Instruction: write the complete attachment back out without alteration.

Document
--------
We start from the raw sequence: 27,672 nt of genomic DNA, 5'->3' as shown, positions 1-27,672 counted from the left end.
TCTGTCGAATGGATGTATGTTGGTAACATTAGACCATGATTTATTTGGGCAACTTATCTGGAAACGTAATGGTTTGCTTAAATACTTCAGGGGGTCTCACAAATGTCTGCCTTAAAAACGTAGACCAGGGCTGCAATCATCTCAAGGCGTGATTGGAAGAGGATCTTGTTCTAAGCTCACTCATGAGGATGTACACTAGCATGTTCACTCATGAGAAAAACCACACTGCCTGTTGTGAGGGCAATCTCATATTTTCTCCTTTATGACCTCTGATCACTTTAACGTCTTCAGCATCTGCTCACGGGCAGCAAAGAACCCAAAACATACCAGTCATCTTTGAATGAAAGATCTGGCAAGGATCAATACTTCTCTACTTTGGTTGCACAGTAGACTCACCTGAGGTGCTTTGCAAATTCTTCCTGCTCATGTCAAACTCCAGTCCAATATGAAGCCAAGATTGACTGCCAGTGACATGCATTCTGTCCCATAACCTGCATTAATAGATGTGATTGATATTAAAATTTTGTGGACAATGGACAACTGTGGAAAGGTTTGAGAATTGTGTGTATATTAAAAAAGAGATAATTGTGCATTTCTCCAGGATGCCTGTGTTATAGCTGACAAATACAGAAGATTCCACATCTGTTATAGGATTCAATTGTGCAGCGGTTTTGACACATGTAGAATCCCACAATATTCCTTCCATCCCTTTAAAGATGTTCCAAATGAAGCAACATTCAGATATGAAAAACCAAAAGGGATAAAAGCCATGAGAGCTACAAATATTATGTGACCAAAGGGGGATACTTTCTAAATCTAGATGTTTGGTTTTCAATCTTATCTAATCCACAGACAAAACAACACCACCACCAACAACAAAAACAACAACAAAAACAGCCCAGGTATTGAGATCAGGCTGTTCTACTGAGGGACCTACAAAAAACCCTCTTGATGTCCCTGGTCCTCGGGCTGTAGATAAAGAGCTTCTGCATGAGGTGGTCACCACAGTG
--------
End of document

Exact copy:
We start from the raw sequence: 27,672 nt of genomic DNA, 5'->3' as shown, positions 1-27,672 counted from the left end.
TCTGTCGAATGGATGTATGTTGGTAACATTAGACCATGATTTATTTGGGCAACTTATCTGGAAACGTAATGGTTTGCTTAAATACTTCAGGGGGTCTCACAAATGTCTGCCTTAAAAACGTAGACCAGGGCTGCAATCATCTCAAGGCGTGATTGGAAGAGGATCTTGTTCTAAGCTCACTCATGAGGATGTACACTAGCATGTTCACTCATGAGAAAAACCACACTGCCTGTTGTGAGGGCAATCTCATATTTTCTCCTTTATGACCTCTGATCACTTTAACGTCTTCAGCATCTGCTCACGGGCAGCAAAGAACCCAAAACATACCAGTCATCTTTGAATGAAAGATCTGGCAAGGATCAATACTTCTCTACTTTGGTTGCACAGTAGACTCACCTGAGGTGCTTTGCAAATTCTTCCTGCTCATGTCAAACTCCAGTCCAATATGAAGCCAAGATTGACTGCCAGTGACATGCATTCTGTCCCATAACCTGCATTAATAGATGTGATTGATATTAAAATTTTGTGGACAATGGACAACTGTGGAAAGGTTTGAGAATTGTGTGTATATTAAAAAAGAGATAATTGTGCATTTCTCCAGGATGCCTGTGTTATAGCTGACAAATACAGAAGATTCCACATCTGTTATAGGATTCAATTGTGCAGCGGTTTTGACACATGTAGAATCCCACAATATTCCTTCCATCCCTTTAAAGATGTTCCAAATGAAGCAACATTCAGATATGAAAAACCAAAAGGGATAAAAGCCATGAGAGCTACAAATATTATGTGACCAAAGGGGGATACTTTCTAAATCTAGATGTTTGGTTTTCAATCTTATCTAATCCACAGACAAAACAACACCACCACCAACAACAAAAACAACAACAAAAACAGCCCAGGTATTGAGATCAGGCTGTTCTACTGAGGGACCTACAAAAAACCCTCTTGATGTCCCTGGTCCTCGGGCTGTAGATAAAGAGCTTCTGCATGAGGTGGTCACCACAGTG